How does the cost of living in Netherlands compare to home?
Definitely more expensive!! Property is more expensive, gas (for the house) is of course more expensive than electric, and taxes are higher. Going out to eat is probably twice as expensive as in the US (and you can't take your leftovers home with you). However, IKEA prices and grocery prices are probably comparable.

What negatives, if any, are there to living in Netherlands?
I would say the $900 plane ticket to visit family and friends in the US is a disadvantage.

If you could pick one piece of advice to anyone moving to Netherlands, what would it be?
Be willing to learn and be flexible. I think that was more than one tip... Learn about what's around you, and be flexible when it doesn't meet your expectations.

What has been the hardest aspect to your expat experience so far?
People already have their social networks established. I jumped into a Dutch class with people who had already been here for 2 years, and joined a church where the other people my age already knew each other for a number of years. I didn't have a job and coworkers that I saw everyday. It takes time to establish friendships, but it's even harder when you're trying to figure out what and where you want your networks to be.

When you finally return home, how do you think you'll cope with repatriation?
We don't plan on moving back to America, but already I can see how my time abroad is making me feel "less American." I get a small dose of "reverse culture shock" when we visit the USA, but we're not usually there long enough for me to have to settle in again (like I did in the summers). Being close to family and long-time friends is nice, but American culture and daily habits are sometimes just crazy.

The Cube Houses in Rotterdam are located near one of my favorite places - the public library!
The Cube Houses in Rotterdam are located near one of my favorite places - the public library!
What are your top 5 expat tips for anyone following in your footsteps?
  1. Explore your new neighborhood - and I mean that as specifically as your street, but as broad as the entire country. If you're an expat, you might not be here long, so make the most of it! If you'll be here a while, it helps to know your way around so you can feel independent faster.
  2. Meet new people, especially locals. Try not to stick to just expats, though they will be able to add a sympathetic ear. Locals will be around a lot longer and can give you an inside view - plus authentic language practice!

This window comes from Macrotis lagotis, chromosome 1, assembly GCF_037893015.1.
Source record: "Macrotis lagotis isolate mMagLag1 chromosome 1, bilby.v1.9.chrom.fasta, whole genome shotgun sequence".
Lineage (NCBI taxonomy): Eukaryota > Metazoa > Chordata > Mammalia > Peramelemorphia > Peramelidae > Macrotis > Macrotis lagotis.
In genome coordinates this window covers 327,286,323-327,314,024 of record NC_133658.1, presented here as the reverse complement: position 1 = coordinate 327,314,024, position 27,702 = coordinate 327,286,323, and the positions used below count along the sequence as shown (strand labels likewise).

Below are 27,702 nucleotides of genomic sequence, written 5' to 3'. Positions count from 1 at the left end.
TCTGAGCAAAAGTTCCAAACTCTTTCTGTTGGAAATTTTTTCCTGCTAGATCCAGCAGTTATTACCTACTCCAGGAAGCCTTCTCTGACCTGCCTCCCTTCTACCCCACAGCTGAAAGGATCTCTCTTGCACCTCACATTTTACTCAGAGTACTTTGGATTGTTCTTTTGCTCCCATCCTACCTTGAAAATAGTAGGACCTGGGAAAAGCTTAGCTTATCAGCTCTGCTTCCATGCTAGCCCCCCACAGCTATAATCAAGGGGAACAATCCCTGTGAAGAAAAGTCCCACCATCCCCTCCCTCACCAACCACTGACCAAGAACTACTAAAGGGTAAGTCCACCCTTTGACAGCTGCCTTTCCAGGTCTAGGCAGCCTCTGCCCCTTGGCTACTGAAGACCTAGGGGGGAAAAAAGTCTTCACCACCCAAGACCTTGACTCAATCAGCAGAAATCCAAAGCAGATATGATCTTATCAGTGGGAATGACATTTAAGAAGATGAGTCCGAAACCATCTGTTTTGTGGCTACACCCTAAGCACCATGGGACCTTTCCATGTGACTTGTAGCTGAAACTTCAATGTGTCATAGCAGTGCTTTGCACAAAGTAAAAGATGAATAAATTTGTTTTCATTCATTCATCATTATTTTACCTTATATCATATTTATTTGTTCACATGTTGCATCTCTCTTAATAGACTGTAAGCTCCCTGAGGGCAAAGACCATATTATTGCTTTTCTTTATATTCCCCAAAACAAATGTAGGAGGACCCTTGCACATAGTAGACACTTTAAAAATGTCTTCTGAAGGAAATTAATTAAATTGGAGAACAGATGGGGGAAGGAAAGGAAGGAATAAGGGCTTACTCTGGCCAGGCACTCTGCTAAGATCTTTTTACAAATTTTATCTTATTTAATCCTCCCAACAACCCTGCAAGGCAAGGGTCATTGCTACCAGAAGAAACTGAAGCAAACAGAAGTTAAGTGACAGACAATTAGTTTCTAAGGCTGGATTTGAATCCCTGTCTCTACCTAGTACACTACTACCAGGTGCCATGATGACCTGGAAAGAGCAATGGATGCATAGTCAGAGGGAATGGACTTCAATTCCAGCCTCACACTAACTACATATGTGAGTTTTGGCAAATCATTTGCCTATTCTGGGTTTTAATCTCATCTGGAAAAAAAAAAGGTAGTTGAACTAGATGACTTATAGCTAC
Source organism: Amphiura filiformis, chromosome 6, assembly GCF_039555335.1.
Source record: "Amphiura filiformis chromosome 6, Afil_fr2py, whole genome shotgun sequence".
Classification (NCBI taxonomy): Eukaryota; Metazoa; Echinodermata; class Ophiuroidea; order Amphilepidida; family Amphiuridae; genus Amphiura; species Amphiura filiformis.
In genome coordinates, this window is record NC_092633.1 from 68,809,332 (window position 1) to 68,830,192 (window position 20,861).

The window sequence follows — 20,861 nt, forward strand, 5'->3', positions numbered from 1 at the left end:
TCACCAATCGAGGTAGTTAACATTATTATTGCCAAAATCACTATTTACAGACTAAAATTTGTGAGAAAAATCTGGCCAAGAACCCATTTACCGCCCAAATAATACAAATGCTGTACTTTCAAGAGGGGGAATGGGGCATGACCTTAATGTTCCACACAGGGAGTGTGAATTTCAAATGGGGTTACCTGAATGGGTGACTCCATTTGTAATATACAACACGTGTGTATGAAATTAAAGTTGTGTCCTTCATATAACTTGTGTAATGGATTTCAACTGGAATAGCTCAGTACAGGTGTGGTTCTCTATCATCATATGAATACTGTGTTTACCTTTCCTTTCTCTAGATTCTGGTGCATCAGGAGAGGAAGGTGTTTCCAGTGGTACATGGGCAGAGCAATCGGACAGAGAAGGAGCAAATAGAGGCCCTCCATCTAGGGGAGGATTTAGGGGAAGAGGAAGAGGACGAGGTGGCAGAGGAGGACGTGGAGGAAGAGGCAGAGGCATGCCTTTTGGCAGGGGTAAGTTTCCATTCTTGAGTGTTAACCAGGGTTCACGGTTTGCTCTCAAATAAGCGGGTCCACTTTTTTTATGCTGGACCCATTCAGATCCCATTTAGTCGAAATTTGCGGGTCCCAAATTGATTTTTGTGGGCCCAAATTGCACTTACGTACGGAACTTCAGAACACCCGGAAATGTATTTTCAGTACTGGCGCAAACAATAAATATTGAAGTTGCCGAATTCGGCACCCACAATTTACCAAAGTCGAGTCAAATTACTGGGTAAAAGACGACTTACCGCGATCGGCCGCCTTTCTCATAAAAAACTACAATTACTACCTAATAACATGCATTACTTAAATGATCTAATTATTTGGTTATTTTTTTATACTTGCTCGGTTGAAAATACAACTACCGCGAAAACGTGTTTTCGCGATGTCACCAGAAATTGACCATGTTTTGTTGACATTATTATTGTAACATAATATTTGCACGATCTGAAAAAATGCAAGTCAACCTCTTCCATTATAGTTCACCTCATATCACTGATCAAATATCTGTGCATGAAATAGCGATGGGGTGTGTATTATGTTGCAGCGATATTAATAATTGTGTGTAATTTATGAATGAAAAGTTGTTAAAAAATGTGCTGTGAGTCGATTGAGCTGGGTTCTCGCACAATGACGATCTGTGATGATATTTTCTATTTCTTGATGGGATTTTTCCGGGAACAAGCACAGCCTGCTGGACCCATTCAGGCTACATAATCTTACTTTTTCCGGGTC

3. Go outside. Because of my studies, and my dislike of the dreary rain, I stayed inside a lot. If the weather's nice, and/or you can exercise, you will feel a lot better. This goes along with my other tips so far.
  4. Be creative, especially in your food preparation. Online recipes will drive you nuts because the dish sizes, ingredients, and oven sizes/types are different. Keep pushing through, and enjoy stocking up on ingredients when you're "home."
  5. Don't be afraid to try something new. When you move to a new place, you can "reinvent" yourself (but you're still the same person). Decide the cornerstones of your identity and find like-minded people. But at the same time, connect with different kinds of people.
Tell us a bit about your own expat blog.
My blog is a little bit of everything - personal, cultural, and faith-based. Sometimes I'll post personal updates for my family and friends reading. I try to describe new (to me) aspects of Dutch culture, with my thoughts, without repeating what's already out there in cyberspace. Other times I'll write my thoughts on a topic that's recently been on my mind, or something that I want to use in a Bible study. My goal is that my blog is helpful to others.

How can you be contacted for further advice to future expats coming to your area?
I'd love to help future expats moving to Dordrecht or the Rotterdam area! The best way to contact me is through Twitter - and then from there we can discuss more specific details.

About the author

Expat Blog ListingJessica is an American expat living in Netherlands. Blog description: Living cross-culturally and adjusting to newlywed life in Holland with my Dutch husband!